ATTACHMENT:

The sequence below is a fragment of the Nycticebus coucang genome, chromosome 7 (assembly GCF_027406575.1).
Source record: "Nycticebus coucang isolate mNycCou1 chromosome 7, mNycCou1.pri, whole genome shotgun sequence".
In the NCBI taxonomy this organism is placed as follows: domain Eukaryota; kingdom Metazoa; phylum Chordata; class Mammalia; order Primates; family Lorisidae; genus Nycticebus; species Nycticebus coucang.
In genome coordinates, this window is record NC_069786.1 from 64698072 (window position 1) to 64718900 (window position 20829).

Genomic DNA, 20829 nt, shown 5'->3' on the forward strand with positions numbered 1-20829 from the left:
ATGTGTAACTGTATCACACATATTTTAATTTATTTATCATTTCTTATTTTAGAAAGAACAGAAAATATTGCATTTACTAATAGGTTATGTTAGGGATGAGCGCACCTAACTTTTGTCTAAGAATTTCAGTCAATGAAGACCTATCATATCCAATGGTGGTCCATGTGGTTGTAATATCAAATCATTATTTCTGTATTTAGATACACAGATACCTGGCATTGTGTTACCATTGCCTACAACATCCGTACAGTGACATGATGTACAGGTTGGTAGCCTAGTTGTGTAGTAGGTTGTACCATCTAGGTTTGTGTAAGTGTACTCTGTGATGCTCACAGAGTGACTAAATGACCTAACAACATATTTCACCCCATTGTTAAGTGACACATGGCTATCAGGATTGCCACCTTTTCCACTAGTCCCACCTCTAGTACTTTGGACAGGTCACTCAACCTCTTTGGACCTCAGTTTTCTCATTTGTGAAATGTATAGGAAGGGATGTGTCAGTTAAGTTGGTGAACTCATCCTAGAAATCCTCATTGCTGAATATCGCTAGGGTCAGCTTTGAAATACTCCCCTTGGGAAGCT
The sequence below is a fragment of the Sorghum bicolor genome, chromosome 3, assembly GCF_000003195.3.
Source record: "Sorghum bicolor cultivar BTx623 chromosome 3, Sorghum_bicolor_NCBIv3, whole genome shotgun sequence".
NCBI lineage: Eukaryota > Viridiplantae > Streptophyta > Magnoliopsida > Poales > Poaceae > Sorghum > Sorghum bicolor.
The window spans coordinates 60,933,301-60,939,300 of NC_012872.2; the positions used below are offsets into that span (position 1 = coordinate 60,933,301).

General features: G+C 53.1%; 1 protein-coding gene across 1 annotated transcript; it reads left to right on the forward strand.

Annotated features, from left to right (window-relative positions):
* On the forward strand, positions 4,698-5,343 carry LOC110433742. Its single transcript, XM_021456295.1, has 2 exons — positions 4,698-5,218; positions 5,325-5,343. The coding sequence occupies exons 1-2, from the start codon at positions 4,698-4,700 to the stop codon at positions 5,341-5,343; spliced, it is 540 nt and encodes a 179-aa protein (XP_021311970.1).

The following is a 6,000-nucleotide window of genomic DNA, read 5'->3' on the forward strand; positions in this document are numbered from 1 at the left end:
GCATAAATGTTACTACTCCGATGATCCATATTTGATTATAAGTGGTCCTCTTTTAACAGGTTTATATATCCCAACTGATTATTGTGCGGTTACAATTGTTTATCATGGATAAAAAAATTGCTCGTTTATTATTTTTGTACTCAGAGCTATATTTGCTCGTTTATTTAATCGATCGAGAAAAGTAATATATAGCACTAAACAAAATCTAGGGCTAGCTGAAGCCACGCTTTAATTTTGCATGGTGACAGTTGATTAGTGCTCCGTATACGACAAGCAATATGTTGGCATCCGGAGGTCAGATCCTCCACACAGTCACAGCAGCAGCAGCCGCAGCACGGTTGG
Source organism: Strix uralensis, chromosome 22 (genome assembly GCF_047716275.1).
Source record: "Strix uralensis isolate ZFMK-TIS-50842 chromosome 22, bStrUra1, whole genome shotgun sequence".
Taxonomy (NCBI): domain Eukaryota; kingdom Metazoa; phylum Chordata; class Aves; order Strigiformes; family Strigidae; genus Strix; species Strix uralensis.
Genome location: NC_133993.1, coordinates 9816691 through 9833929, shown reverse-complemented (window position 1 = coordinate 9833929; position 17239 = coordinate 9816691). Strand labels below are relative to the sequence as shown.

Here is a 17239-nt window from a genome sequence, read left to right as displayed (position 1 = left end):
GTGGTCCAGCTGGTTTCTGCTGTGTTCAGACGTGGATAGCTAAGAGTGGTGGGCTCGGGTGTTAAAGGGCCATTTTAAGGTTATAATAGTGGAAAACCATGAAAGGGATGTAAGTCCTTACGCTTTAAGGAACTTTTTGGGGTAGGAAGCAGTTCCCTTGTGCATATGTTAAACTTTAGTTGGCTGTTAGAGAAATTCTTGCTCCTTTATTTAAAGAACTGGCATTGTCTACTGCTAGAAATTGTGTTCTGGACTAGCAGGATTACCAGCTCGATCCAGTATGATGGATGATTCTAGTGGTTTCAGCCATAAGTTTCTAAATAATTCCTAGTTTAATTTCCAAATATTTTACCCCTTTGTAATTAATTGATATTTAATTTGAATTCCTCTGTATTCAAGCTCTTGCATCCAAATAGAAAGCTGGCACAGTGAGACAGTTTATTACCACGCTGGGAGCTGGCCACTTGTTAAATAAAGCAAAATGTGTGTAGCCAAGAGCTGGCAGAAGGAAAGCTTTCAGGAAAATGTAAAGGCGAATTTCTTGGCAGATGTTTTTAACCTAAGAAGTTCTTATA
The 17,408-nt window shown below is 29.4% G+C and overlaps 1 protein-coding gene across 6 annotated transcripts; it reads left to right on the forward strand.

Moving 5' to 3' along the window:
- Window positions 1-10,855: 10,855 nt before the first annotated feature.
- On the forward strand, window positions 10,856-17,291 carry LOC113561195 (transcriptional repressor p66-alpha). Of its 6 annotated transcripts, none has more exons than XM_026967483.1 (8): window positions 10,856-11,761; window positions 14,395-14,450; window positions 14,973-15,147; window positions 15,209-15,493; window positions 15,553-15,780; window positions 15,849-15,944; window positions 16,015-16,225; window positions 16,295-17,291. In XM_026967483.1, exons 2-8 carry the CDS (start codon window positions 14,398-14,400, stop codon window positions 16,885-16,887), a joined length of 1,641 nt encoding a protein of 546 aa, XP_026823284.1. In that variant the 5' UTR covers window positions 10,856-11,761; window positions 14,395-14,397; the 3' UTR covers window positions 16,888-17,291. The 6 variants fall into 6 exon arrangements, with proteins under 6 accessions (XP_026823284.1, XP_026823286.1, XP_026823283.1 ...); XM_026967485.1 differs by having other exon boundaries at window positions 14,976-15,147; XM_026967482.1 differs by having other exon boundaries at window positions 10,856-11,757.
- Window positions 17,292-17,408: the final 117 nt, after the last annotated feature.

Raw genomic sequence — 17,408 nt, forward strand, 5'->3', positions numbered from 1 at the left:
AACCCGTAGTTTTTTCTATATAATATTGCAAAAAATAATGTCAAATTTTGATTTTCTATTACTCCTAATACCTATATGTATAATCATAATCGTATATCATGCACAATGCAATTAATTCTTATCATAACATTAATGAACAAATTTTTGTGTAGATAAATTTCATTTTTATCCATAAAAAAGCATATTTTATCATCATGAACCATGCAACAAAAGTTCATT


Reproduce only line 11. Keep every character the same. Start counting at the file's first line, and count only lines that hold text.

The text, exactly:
General features: G+C 53.1%; 1 protein-coding gene across 1 annotated transcript; it reads left to right on the forward strand.